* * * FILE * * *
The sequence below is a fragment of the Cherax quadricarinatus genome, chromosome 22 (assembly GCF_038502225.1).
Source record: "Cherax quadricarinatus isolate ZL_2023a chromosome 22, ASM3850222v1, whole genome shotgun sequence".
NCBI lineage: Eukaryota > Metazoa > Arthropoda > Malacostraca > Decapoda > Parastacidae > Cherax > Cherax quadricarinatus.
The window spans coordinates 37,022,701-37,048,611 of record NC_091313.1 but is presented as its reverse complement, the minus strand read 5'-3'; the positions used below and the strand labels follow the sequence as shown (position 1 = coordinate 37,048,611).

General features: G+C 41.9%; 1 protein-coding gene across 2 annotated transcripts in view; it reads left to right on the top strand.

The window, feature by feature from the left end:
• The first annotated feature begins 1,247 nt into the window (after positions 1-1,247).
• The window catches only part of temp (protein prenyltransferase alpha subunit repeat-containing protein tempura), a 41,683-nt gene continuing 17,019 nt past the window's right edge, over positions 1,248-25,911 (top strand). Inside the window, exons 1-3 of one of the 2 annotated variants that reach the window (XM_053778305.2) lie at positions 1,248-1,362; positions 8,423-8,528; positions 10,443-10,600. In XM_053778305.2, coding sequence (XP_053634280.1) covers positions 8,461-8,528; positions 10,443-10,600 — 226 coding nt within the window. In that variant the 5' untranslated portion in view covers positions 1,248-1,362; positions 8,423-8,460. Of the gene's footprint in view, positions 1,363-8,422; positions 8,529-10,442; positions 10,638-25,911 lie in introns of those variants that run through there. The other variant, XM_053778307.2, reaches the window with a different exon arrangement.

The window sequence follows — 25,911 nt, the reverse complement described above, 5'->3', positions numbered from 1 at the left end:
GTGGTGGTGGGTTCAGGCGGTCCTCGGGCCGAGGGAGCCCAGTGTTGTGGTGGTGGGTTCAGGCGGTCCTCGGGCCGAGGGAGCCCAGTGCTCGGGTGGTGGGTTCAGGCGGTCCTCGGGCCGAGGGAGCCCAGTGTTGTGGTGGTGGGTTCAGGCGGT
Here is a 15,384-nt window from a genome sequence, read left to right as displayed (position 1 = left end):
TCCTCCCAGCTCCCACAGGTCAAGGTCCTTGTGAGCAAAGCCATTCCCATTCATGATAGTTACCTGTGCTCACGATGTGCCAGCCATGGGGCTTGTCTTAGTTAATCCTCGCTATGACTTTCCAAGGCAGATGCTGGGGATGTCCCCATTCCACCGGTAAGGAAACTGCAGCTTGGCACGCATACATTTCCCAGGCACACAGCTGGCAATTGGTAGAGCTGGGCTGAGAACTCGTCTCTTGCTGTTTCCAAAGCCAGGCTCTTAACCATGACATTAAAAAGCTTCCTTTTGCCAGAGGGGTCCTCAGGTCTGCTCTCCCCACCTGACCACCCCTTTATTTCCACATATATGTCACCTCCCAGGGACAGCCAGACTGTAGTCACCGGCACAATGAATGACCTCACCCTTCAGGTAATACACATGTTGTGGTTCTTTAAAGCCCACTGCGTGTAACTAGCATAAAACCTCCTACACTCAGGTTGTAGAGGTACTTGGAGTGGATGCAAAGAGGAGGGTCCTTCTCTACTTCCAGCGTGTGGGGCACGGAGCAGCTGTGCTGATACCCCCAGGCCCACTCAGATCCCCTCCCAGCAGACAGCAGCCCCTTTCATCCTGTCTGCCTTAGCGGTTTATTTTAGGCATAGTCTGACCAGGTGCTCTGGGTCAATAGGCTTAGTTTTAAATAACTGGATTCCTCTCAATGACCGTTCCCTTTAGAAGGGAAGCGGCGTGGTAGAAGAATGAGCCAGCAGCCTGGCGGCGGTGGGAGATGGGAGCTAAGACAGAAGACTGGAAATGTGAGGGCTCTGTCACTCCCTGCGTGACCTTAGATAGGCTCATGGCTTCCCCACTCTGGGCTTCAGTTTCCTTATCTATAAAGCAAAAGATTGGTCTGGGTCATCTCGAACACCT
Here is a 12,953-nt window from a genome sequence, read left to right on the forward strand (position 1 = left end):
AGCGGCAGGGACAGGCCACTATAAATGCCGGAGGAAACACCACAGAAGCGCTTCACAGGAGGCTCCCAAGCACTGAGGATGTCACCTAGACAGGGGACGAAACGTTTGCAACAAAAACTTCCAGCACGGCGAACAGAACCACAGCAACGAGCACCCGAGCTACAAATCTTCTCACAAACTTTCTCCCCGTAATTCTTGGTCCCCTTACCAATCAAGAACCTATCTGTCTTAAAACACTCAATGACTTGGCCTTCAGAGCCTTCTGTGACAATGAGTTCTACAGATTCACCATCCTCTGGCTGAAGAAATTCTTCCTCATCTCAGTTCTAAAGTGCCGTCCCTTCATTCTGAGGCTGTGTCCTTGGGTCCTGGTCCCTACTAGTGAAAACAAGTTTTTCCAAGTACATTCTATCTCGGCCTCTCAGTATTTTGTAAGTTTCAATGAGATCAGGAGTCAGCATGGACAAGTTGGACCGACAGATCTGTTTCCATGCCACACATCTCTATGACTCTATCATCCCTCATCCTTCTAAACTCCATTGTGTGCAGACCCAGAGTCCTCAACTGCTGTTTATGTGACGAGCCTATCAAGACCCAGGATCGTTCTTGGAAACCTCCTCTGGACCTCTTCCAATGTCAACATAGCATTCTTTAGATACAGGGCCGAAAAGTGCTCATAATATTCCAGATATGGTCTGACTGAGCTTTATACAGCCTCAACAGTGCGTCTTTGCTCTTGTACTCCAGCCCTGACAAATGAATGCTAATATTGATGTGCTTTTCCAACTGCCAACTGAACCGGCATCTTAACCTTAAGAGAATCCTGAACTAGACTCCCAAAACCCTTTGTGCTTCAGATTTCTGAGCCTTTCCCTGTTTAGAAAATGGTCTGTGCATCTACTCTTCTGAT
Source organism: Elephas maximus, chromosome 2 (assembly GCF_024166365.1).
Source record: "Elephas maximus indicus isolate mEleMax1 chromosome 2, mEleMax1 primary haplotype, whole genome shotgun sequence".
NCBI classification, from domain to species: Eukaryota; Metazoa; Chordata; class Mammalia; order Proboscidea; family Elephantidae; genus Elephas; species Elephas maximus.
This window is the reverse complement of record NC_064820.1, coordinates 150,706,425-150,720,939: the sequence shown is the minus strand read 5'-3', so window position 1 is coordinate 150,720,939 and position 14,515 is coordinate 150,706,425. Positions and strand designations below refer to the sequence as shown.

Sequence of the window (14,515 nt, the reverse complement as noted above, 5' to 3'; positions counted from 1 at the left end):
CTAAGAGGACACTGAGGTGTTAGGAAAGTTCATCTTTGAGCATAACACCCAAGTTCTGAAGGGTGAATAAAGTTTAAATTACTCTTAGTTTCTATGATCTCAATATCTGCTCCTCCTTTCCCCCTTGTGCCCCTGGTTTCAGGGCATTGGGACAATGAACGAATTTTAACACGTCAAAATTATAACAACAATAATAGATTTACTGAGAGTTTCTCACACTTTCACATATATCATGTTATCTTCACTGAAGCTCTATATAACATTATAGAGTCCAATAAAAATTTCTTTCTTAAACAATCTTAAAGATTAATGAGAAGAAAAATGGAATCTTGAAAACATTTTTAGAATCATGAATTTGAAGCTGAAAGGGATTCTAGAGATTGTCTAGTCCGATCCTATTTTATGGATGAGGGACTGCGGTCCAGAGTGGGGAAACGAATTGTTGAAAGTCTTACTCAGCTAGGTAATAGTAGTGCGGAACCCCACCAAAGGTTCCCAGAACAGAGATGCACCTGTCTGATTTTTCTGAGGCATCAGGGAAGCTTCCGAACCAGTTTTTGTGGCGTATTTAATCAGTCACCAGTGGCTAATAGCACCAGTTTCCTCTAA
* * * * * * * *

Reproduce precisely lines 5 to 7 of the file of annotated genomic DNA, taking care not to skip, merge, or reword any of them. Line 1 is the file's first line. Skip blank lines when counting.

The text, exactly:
General features: G+C 41.9%; 1 protein-coding gene across 2 annotated transcripts in view; it reads left to right on the top strand.

The window, feature by feature from the left end:
• The first annotated feature begins 1,247 nt into the window (after positions 1-1,247).